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Τρίτη 8 Απριλίου 2014

Kostis Georgiou – Hortus Clausus

Space exists outside the door and inside the mind.
Antony Gormley


Contrary to popular belief, my opinion is that painting is not the suffering art; this title is rather reserved for sculpture, an art going through an existential crisis, directly linked with the constant turmoil public life has been in for many a decade now, shrinking dramatically under the invasion of the private, of the widespread herd mentality and also of policing, which exists side by side with violent delinquency, in an interactive relationship. In other words, the sculpture, separated from its natural space and its open, public function as an incarnate collective memory and as a tangible declaration of freedom, is almost wholly banished to museums, private collections and closed-off, closely guarded private spaces, luxury buildings or their gardens, fenced and protected as if they were a forbidden Eden. This is why modern scholars (Rosalind Krauss1) refer to sculpture as being homeless, desperately seeking its proper grounds.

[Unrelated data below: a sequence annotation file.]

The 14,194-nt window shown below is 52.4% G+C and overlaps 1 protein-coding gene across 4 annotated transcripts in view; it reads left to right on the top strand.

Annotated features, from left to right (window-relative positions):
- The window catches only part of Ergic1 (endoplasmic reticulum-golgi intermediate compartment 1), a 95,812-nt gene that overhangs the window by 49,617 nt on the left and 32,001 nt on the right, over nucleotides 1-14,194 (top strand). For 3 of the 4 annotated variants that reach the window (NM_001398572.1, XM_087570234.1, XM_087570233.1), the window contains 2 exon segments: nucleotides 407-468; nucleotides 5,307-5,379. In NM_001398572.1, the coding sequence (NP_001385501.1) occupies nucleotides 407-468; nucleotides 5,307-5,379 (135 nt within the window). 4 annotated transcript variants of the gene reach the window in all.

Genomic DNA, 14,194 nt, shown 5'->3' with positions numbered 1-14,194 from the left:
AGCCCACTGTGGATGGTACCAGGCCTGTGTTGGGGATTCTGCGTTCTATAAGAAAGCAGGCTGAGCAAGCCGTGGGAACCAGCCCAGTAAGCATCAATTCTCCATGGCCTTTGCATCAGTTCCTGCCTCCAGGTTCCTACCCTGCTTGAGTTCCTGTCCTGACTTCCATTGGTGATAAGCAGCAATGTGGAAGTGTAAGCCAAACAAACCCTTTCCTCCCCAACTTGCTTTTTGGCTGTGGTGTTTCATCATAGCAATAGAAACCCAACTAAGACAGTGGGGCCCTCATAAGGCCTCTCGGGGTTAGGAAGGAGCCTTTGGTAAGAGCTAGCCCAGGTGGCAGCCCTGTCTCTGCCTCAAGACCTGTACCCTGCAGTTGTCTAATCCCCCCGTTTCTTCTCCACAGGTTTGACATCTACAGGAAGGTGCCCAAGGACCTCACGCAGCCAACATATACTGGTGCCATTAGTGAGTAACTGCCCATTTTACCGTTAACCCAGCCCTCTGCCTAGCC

Modern sculpture, especially its more experimental version, is by necessity housed in galleries, international foires or museums, modern buildings that accommodate banks or corporations, and less frequently in squares, parks, avenues or crossroads, which is where the monument tradition meets the opinion of the state, in the broad sense of the word, regarding what is aesthetically good. I would say that public art is proportional to the education or the aesthetics of the power that chooses it (for however long it chooses it) and promotes it (for however long it promotes it). The public sculptures that surround us, so long as they withstand the attacks of the vandals (who strive to be commended for their good taste), are products of committees, institutions, and specific political interventions. In this way, the "monuments" serve official propaganda, rather than collective memory or aesthetic needs. This is why I contended that sculpture is facing a crisis; because it is the art being stifled in search of space, while painting still enjoys the role of providing fetish images for the still ruling upper middle class.